The Manteca Garden Club would like to invite you to join us in accomplishing our goals and sharing our enthusiasm for gardening.
Our club, a 501(c)(3) nonprofit organization founded in 1953, is a Blue Ribbon Certified member of the Pacific Region of the National Garden Clubs, Inc., and the Valley Lode District of California Garden Clubs, Inc. We also support our community through our membership in the Mayor’s Committee on the Arts, coordination with the City of Manteca in donating various planting projects in public places and the planting and maintenance of the Senior Center Rose Garden.
Our mission is to further the education of its members and the public in the areas of gardening, horticulture, botany, landscape design, conservation of natural resources, civic beautification, garden therapy and nature environmental studies.
Dear Manteca Garden Club Members,
How wonderful to see so many garden club members at Chez Shari at our October meeting. Everyone enjoyed the speaker, Tracy from Tracy Nursery discussing houseplants and also the information on plants shared by our own Eric, on Plant of the Month.
We are starting the season with 55 garden club members. As we move through the season, membership of only $25 is always open and we hope you will invite your friends to join us!
We are looking forward to our first field trip this next week to The Greenery Nursery and Old Tyme Pastry in Turlock. Hoping many of you have signed up to join us. We will be carpooling from Target at 9:00 AM. leaving by 9:15 AM. or meeting at the nursery by 10 AM. Thanks to our Co-VPs, Linda S. and Alene for planning the field trip.
Mark your calendar for our holiday lunch on December 13th. Linda and Alene have plenty of surprises for us!
Pay $25 to Bev, our treasurer at our next meeting!
As the cooler weather sets in, please make sure to read Cate’s article on our garden club website about garden chores for November. Its nice to have such cool weather and rain!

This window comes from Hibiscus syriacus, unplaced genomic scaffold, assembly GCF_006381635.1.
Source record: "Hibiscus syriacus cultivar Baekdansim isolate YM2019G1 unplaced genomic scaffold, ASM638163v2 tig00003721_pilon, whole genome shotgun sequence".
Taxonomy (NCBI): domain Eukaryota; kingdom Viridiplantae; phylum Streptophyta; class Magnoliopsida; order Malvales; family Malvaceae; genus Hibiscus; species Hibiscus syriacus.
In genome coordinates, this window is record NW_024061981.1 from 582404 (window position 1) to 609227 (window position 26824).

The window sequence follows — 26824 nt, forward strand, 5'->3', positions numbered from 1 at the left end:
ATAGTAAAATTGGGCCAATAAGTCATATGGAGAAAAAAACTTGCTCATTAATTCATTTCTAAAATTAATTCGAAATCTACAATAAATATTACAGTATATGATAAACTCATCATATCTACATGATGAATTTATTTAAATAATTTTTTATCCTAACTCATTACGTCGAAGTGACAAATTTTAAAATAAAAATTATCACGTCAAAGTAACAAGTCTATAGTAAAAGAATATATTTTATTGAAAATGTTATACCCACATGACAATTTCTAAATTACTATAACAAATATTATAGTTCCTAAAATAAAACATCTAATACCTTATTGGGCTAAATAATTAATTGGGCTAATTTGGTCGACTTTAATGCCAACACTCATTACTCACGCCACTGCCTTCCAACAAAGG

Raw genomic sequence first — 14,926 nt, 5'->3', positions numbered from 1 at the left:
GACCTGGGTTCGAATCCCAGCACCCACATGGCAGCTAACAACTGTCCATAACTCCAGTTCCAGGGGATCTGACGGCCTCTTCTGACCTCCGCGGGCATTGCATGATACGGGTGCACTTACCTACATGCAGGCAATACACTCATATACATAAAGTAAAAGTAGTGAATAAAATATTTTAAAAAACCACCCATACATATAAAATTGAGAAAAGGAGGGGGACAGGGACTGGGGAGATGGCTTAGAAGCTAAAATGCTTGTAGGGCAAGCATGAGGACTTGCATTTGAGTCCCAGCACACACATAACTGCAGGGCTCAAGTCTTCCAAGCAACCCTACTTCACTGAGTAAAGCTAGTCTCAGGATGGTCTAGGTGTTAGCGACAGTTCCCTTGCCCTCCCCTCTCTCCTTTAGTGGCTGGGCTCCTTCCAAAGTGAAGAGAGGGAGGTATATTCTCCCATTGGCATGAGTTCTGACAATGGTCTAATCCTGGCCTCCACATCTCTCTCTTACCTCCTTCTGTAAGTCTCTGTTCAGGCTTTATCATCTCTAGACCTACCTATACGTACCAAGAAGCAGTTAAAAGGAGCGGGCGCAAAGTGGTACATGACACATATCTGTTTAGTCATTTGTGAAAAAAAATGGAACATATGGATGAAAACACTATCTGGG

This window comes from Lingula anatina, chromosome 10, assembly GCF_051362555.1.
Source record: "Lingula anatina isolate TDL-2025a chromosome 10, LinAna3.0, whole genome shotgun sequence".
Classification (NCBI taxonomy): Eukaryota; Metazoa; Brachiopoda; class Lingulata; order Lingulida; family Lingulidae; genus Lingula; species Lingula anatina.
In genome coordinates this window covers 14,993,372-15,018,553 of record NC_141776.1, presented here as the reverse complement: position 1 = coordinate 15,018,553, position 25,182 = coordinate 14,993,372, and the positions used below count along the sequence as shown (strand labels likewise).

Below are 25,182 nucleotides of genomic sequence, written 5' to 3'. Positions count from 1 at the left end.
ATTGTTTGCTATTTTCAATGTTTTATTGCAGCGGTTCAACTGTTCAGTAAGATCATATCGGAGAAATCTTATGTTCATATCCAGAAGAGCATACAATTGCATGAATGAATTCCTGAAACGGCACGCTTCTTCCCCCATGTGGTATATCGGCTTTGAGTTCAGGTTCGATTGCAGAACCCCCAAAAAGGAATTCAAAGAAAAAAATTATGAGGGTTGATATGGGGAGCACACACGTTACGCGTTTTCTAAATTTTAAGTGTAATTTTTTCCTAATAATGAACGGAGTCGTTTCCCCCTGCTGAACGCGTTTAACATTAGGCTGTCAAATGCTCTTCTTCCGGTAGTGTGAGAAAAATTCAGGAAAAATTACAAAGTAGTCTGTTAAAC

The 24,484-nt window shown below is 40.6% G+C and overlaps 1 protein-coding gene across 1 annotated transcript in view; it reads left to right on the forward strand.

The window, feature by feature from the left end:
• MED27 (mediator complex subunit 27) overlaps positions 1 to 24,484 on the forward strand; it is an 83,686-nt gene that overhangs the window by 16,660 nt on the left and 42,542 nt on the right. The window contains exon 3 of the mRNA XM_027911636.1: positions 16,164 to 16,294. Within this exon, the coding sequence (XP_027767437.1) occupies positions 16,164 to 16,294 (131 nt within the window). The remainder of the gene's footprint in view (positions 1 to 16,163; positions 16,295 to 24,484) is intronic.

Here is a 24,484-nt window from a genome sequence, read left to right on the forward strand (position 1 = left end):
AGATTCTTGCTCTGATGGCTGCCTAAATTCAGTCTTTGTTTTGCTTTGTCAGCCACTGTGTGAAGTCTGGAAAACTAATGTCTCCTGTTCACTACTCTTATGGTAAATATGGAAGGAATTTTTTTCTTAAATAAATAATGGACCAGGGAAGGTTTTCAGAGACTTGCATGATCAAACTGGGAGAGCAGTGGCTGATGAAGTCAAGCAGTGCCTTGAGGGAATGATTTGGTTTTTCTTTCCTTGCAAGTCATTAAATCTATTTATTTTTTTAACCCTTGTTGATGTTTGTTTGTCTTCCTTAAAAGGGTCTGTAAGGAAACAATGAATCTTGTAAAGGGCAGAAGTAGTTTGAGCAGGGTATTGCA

Thank you to member, Pam, for conducting a review of our finances. She reports, as usual, our records are perfect. Thank you to our wonderful treasurer for keeping us all together!
Anita, our garden tour chair, has shared that we have two homes for the garden tour. We are looking for four more by January. Our best way to find homes is through our friends and family! Invite them to be in our tour. Having the tour brings more homes to us for future years! Thanks to all members who have signed up to chair a committee. We have one open committee, docent chair. More on this fun and easy job later!
A big thanks to the rose teams for completing their duties for the rose season. We will be talking about pruning in January soon! The rose garden is important as our club started the garden in the 80’s and we must care for it!
It’s so lovely!
The board is meeting every couple of months to make sure our club is on track for meeting all of our commitments as they are due! Thanks to you Michele, Linda, Alene, Bev and Pam for your work and support.
Our website is the best source for updates this year! We hope to see you at our next meeting.
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FLOWER OF THE MONTH
December – Narcissus
The legend of the flower Narcissus: One day, Narcissus was walking close to a cold mountain pool that mirrored his beautiful face. “You are handsome, Narcissus!”, he told himself as he bent down to admire his reflection. There’s nobody so handsome in the whole world! I’d love to kiss you.” As he leaned closer to kiss his own reflection he fell into the water, and as he could not swim, he drowned. But when the Gods discovered the most beautiful thing on earth had died, they decided such beauty could not be forgotten. The Gods turned Narcissus into a scented flower which, to this day, blossoms in the late winter and early spring.
Narcissus has long narrow leaves and usually white or yellow flowers characterized by a cup shaped or trumpet shaped central crown. The narcissus is commonly known as the “Paperwhite” or “Daffodil”.
The name, narcissus, comes from a Greek word meaning “to numb”. It was given this name because if you are enclosed in a small space with the flower, the scent will induce a headache.
Both the Greeks and Egyptians related the flower with death. The Egyptians often hung wreaths of narcissus during funerals. In medieval Europe, it was believed that if a daffodil drooped when you looked at it, it was an omen of death. The Arabians, however, viewed this flower as an aphrodisiac. It is the national flower of Wales because it blooms on March 1st, the feast day of the patron saint of Wales, St. David.